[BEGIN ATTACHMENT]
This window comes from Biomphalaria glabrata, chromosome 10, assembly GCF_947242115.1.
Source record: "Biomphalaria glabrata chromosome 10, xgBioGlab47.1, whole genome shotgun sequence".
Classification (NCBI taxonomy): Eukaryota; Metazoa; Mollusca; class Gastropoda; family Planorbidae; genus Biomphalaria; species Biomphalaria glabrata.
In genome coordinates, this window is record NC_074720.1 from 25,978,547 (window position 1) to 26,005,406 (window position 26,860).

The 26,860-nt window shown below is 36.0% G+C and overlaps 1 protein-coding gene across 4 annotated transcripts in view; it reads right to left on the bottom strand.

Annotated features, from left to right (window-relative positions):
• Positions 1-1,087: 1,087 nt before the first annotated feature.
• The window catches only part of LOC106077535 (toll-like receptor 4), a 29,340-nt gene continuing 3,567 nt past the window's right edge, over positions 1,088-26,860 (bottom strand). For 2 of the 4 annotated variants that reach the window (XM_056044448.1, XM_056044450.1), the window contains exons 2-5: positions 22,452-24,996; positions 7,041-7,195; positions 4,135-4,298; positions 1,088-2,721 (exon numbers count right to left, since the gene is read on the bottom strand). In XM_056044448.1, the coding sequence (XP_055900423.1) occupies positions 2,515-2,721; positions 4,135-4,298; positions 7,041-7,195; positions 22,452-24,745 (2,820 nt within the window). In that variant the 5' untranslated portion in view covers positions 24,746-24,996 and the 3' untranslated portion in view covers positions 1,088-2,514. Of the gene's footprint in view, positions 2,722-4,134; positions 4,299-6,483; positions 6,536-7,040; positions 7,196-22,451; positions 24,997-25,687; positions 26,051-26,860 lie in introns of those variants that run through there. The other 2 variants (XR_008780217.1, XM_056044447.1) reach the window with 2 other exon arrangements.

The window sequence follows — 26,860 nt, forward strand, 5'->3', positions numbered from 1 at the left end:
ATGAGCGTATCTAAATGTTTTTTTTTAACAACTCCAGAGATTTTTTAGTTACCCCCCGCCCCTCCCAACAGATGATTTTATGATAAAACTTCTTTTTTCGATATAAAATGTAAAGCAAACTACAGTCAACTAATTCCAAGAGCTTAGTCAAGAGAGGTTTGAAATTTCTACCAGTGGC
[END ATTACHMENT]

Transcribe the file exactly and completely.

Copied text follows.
This window comes from Biomphalaria glabrata, chromosome 10, assembly GCF_947242115.1.
Source record: "Biomphalaria glabrata chromosome 10, xgBioGlab47.1, whole genome shotgun sequence".
Classification (NCBI taxonomy): Eukaryota; Metazoa; Mollusca; class Gastropoda; family Planorbidae; genus Biomphalaria; species Biomphalaria glabrata.
In genome coordinates, this window is record NC_074720.1 from 25,978,547 (window position 1) to 26,005,406 (window position 26,860).

The 26,860-nt window shown below is 36.0% G+C and overlaps 1 protein-coding gene across 4 annotated transcripts in view; it reads right to left on the bottom strand.

Annotated features, from left to right (window-relative positions):
• Positions 1-1,087: 1,087 nt before the first annotated feature.
• The window catches only part of LOC106077535 (toll-like receptor 4), a 29,340-nt gene continuing 3,567 nt past the window's right edge, over positions 1,088-26,860 (bottom strand). For 2 of the 4 annotated variants that reach the window (XM_056044448.1, XM_056044450.1), the window contains exons 2-5: positions 22,452-24,996; positions 7,041-7,195; positions 4,135-4,298; positions 1,088-2,721 (exon numbers count right to left, since the gene is read on the bottom strand). In XM_056044448.1, the coding sequence (XP_055900423.1) occupies positions 2,515-2,721; positions 4,135-4,298; positions 7,041-7,195; positions 22,452-24,745 (2,820 nt within the window). In that variant the 5' untranslated portion in view covers positions 24,746-24,996 and the 3' untranslated portion in view covers positions 1,088-2,514. Of the gene's footprint in view, positions 2,722-4,134; positions 4,299-6,483; positions 6,536-7,040; positions 7,196-22,451; positions 24,997-25,687; positions 26,051-26,860 lie in introns of those variants that run through there. The other 2 variants (XR_008780217.1, XM_056044447.1) reach the window with 2 other exon arrangements.

The window sequence follows — 26,860 nt, forward strand, 5'->3', positions numbered from 1 at the left end:
ATGAGCGTATCTAAATGTTTTTTTTTAACAACTCCAGAGATTTTTTAGTTACCCCCCGCCCCTCCCAACAGATGATTTTATGATAAAACTTCTTTTTTCGATATAAAATGTAAAGCAAACTACAGTCAACTAATTCCAAGAGCTTAGTCAAGAGAGGTTTGAAATTTCTACCAGTGGC